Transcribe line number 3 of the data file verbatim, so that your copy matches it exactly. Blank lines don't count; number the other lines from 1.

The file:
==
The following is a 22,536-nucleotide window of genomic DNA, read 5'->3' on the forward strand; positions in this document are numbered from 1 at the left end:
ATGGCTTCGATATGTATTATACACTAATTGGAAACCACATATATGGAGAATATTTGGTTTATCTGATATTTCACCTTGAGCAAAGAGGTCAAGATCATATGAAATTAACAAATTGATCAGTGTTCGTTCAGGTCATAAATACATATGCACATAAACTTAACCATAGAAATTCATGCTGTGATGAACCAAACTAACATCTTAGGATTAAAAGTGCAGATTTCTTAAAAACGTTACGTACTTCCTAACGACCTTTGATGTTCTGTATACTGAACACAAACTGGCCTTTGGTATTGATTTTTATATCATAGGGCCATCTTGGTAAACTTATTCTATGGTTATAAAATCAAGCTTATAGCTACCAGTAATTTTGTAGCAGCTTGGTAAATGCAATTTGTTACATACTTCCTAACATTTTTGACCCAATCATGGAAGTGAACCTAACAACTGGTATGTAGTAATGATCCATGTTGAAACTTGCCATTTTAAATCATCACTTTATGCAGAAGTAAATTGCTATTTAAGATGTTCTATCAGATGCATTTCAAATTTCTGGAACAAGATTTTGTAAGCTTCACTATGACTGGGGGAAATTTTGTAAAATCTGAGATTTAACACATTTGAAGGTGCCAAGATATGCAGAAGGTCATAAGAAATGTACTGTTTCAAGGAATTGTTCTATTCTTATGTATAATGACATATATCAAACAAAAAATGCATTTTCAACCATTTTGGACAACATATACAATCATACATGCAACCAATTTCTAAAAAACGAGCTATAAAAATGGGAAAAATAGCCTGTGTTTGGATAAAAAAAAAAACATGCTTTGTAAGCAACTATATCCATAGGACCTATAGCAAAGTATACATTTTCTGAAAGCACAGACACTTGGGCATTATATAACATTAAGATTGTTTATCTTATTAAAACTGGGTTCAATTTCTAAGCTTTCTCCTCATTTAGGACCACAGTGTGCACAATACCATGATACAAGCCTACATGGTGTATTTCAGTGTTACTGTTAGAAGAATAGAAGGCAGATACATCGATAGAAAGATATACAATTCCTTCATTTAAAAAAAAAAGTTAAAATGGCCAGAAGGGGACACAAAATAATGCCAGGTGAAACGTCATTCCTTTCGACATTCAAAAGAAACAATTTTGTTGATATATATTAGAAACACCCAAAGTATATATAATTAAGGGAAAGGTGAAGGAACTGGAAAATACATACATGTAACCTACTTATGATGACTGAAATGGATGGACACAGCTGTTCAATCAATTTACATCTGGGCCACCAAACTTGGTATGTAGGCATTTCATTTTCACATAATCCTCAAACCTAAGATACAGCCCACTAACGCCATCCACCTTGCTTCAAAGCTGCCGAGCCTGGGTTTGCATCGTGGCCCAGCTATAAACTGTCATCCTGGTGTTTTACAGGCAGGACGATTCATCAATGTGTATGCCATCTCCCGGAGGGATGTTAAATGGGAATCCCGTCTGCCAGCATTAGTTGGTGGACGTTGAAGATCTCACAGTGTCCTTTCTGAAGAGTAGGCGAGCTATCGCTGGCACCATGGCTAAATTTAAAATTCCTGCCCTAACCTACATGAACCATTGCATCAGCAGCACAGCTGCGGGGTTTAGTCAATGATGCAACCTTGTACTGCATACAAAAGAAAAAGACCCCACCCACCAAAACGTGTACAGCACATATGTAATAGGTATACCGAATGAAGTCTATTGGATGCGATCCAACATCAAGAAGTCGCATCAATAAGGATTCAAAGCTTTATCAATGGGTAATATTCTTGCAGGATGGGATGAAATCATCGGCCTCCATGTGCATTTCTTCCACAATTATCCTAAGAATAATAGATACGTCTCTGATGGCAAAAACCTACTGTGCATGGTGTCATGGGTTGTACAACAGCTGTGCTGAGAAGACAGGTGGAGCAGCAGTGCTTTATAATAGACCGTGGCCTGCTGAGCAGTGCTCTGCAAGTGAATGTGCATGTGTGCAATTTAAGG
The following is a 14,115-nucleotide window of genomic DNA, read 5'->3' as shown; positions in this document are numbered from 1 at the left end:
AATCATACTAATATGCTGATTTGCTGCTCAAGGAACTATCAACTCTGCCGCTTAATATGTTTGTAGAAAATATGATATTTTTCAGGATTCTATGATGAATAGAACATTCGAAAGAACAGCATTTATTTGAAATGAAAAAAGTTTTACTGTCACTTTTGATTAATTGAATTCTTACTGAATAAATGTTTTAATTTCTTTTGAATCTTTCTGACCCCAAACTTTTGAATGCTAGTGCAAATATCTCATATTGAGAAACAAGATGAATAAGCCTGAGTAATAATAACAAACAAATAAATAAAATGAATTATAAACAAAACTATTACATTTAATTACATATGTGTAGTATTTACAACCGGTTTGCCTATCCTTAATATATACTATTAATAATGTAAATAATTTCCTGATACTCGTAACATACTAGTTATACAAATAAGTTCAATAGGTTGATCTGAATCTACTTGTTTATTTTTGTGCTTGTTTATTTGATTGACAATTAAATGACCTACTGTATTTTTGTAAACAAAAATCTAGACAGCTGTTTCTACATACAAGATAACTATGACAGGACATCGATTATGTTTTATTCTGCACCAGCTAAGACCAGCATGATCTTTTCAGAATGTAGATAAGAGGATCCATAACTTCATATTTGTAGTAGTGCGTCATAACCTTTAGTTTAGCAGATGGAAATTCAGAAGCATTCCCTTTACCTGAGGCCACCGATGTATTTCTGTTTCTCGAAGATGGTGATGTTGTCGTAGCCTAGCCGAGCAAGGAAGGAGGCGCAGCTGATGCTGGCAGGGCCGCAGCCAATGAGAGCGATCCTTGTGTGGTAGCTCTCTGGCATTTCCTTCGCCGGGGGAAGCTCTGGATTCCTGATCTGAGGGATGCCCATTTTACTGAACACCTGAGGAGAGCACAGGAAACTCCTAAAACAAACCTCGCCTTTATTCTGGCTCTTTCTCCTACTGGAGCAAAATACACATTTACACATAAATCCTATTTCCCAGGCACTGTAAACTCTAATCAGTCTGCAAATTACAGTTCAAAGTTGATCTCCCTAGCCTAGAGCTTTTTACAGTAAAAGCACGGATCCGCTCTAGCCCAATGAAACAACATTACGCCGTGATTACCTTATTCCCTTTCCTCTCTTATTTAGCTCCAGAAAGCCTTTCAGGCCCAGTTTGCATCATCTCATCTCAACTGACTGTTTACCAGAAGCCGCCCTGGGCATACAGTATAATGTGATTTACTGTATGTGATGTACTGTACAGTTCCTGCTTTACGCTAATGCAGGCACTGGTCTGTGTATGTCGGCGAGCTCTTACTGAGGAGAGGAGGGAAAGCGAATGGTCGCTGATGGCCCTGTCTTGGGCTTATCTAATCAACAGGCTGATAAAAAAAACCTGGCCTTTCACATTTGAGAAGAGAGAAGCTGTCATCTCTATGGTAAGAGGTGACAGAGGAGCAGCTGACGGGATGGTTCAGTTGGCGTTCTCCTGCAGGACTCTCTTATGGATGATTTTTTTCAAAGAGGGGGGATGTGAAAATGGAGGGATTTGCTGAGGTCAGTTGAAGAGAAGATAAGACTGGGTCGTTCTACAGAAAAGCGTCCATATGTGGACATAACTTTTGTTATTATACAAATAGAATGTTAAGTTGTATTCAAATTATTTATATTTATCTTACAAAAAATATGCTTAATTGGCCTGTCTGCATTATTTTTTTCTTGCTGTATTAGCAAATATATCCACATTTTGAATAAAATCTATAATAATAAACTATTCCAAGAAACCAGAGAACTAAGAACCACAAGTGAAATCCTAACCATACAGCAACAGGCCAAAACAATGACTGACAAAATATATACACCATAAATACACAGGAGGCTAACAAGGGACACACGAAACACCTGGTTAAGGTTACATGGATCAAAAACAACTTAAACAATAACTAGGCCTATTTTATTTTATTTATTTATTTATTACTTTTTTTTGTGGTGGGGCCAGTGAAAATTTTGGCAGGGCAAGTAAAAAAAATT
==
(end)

The following is a 14,115-nucleotide window of genomic DNA, read 5'->3' as shown; positions in this document are numbered from 1 at the left end: